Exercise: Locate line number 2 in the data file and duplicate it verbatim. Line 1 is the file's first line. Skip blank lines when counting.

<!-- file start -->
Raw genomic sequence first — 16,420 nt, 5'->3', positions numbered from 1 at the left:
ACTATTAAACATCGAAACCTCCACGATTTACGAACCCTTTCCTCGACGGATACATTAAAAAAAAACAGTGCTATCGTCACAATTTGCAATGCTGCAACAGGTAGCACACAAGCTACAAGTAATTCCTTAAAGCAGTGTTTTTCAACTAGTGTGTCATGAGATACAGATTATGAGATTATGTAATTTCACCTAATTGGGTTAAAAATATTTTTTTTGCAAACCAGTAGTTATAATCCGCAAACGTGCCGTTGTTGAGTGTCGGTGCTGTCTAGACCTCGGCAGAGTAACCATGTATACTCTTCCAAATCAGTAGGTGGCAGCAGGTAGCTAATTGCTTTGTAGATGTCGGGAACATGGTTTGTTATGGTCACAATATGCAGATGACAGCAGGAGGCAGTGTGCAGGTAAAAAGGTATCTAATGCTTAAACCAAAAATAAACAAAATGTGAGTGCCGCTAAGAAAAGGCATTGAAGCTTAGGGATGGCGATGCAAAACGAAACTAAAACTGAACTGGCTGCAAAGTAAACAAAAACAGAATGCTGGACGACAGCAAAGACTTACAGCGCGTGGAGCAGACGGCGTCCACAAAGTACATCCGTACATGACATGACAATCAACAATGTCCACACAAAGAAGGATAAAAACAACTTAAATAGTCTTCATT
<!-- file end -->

ACTATTAAACATCGAAACCTCCACGATTTACGAACCCTTTCCTCGACGGATACATTAAAAAAAAACAGTGCTATCGTCACAATTTGCAATGCTGCAACAGGTAGCACACAAGCTACAAGTAATTCCTTAAAGCAGTGTTTTTCAACTAGTGTGTCATGAGATACAGATTATGAGATTATGTAATTTCACCTAATTGGGTTAAAAATATTTTTTTTGCAAACCAGTAGTTATAATCCGCAAACGTGCCGTTGTTGAGTGTCGGTGCTGTCTAGACCTCGGCAGAGTAACCATGTATACTCTTCCAAATCAGTAGGTGGCAGCAGGTAGCTAATTGCTTTGTAGATGTCGGGAACATGGTTTGTTATGGTCACAATATGCAGATGACAGCAGGAGGCAGTGTGCAGGTAAAAAGGTATCTAATGCTTAAACCAAAAATAAACAAAATGTGAGTGCCGCTAAGAAAAGGCATTGAAGCTTAGGGATGGCGATGCAAAACGAAACTAAAACTGAACTGGCTGCAAAGTAAACAAAAACAGAATGCTGGACGACAGCAAAGACTTACAGCGCGTGGAGCAGACGGCGTCCACAAAGTACATCCGTACATGACATGACAATCAACAATGTCCACACAAAGAAGGATAAAAACAACTTAAATAGTCTTCATT